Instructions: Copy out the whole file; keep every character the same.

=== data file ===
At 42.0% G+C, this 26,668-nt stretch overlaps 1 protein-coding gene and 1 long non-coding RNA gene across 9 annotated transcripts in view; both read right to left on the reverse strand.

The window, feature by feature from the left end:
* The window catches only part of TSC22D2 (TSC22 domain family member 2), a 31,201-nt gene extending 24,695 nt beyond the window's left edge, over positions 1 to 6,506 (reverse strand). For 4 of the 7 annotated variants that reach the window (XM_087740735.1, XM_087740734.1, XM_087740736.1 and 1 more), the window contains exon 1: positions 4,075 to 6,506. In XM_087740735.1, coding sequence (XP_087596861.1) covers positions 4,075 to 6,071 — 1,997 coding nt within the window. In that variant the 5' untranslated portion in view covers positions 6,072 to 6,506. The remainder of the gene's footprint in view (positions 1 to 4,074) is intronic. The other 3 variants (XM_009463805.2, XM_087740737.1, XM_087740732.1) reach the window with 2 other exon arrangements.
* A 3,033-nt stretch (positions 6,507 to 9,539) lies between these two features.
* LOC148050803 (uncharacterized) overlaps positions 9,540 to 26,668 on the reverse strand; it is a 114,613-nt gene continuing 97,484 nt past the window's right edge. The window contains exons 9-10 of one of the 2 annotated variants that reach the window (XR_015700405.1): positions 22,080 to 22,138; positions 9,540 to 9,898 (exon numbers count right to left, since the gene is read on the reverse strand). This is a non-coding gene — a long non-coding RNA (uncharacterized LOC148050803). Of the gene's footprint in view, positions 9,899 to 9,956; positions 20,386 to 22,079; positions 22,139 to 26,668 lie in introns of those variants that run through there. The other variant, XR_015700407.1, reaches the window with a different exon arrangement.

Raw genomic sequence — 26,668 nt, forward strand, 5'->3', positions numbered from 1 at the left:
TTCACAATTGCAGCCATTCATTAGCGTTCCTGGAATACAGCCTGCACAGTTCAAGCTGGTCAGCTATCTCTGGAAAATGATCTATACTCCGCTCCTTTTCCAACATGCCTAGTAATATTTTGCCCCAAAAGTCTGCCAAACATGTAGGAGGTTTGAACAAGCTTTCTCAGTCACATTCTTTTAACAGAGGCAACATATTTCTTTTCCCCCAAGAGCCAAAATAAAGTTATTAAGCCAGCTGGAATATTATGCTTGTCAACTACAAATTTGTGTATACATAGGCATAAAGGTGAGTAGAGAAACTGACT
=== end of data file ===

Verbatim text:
At 42.0% G+C, this 26,668-nt stretch overlaps 1 protein-coding gene and 1 long non-coding RNA gene across 9 annotated transcripts in view; both read right to left on the reverse strand.

The window, feature by feature from the left end:
* The window catches only part of TSC22D2 (TSC22 domain family member 2), a 31,201-nt gene extending 24,695 nt beyond the window's left edge, over positions 1 to 6,506 (reverse strand). For 4 of the 7 annotated variants that reach the window (XM_087740735.1, XM_087740734.1, XM_087740736.1 and 1 more), the window contains exon 1: positions 4,075 to 6,506. In XM_087740735.1, coding sequence (XP_087596861.1) covers positions 4,075 to 6,071 — 1,997 coding nt within the window. In that variant the 5' untranslated portion in view covers positions 6,072 to 6,506. The remainder of the gene's footprint in view (positions 1 to 4,074) is intronic. The other 3 variants (XM_009463805.2, XM_087740737.1, XM_087740732.1) reach the window with 2 other exon arrangements.
* A 3,033-nt stretch (positions 6,507 to 9,539) lies between these two features.
* LOC148050803 (uncharacterized) overlaps positions 9,540 to 26,668 on the reverse strand; it is a 114,613-nt gene continuing 97,484 nt past the window's right edge. The window contains exons 9-10 of one of the 2 annotated variants that reach the window (XR_015700405.1): positions 22,080 to 22,138; positions 9,540 to 9,898 (exon numbers count right to left, since the gene is read on the reverse strand). This is a non-coding gene — a long non-coding RNA (uncharacterized LOC148050803). Of the gene's footprint in view, positions 9,899 to 9,956; positions 20,386 to 22,079; positions 22,139 to 26,668 lie in introns of those variants that run through there. The other variant, XR_015700407.1, reaches the window with a different exon arrangement.

Raw genomic sequence — 26,668 nt, forward strand, 5'->3', positions numbered from 1 at the left:
TTCACAATTGCAGCCATTCATTAGCGTTCCTGGAATACAGCCTGCACAGTTCAAGCTGGTCAGCTATCTCTGGAAAATGATCTATACTCCGCTCCTTTTCCAACATGCCTAGTAATATTTTGCCCCAAAAGTCTGCCAAACATGTAGGAGGTTTGAACAAGCTTTCTCAGTCACATTCTTTTAACAGAGGCAACATATTTCTTTTCCCCCAAGAGCCAAAATAAAGTTATTAAGCCAGCTGGAATATTATGCTTGTCAACTACAAATTTGTGTATACATAGGCATAAAGGTGAGTAGAGAAACTGACT